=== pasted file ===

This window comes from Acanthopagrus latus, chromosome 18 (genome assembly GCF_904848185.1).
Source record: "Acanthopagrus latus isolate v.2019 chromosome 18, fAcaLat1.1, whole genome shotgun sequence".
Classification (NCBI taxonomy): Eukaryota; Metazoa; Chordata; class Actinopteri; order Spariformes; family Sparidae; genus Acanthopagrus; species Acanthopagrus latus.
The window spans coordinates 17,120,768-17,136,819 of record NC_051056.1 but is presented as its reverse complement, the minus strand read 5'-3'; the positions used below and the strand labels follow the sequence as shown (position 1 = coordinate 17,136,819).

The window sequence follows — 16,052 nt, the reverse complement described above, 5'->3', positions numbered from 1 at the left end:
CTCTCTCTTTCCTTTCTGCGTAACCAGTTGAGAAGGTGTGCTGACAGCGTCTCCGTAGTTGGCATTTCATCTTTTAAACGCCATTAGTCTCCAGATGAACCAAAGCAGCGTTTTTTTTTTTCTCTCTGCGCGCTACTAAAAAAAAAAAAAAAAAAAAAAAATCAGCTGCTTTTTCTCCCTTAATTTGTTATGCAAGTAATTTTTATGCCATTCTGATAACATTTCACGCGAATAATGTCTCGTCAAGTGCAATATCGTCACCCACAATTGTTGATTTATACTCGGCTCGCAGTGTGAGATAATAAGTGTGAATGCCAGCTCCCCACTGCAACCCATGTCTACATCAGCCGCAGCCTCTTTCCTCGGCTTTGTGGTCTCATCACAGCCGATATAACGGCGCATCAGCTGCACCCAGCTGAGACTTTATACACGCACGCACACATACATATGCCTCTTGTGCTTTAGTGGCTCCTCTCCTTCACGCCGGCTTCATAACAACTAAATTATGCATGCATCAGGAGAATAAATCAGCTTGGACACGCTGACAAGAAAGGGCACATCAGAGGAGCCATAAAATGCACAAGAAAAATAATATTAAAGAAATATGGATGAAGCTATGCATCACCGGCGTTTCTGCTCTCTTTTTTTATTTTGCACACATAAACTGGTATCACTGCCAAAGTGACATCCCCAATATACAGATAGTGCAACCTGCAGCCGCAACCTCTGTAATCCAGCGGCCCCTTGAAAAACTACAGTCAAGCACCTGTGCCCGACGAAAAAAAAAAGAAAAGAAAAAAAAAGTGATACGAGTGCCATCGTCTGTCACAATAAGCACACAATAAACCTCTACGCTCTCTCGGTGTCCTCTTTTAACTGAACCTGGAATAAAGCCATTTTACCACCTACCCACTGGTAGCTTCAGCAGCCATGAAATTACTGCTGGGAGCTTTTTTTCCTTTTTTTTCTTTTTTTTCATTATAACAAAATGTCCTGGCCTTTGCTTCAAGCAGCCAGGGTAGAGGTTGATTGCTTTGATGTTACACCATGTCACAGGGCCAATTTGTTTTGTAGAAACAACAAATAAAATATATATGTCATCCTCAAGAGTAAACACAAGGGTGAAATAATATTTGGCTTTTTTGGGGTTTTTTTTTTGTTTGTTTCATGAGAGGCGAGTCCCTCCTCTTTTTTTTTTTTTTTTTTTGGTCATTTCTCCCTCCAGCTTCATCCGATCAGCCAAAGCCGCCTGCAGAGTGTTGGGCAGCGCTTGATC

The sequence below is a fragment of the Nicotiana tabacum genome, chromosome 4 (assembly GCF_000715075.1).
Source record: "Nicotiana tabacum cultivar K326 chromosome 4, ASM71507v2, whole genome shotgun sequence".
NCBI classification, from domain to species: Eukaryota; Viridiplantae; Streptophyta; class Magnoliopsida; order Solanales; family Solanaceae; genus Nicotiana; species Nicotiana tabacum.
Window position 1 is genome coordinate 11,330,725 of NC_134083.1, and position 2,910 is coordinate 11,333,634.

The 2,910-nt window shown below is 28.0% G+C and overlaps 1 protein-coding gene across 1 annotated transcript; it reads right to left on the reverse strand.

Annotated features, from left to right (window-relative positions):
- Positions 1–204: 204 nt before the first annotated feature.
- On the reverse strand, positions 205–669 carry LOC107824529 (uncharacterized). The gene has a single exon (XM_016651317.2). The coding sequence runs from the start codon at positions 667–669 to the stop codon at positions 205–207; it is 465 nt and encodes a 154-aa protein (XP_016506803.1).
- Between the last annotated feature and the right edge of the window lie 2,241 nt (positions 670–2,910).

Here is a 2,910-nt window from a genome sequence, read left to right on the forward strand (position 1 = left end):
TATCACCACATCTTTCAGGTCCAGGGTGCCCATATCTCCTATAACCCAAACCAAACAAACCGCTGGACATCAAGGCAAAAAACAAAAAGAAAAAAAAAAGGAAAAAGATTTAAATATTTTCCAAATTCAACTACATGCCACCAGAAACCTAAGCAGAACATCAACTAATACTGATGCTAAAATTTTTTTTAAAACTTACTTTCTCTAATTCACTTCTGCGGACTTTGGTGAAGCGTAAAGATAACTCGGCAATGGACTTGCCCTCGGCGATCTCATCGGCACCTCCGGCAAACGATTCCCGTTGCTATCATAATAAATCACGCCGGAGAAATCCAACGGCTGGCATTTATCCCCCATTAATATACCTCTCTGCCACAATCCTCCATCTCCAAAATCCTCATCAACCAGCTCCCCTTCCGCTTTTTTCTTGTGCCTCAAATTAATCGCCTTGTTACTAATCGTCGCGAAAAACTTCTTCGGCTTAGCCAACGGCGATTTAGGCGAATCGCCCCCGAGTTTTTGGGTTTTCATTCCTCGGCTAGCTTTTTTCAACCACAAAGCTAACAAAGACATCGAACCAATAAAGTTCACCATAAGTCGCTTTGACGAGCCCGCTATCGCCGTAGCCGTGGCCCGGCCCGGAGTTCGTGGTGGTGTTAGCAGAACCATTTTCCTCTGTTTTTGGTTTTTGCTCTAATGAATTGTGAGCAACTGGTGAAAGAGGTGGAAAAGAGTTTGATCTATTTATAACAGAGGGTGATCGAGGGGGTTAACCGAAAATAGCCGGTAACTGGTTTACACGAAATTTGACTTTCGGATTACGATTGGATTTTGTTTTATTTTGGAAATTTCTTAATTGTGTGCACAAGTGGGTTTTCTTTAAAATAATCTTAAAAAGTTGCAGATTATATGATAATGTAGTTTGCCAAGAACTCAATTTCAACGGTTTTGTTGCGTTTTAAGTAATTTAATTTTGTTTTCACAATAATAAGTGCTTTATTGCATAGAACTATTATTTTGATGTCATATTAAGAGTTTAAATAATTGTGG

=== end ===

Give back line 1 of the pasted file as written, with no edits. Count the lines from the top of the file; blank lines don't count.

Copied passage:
This window comes from Acanthopagrus latus, chromosome 18 (genome assembly GCF_904848185.1).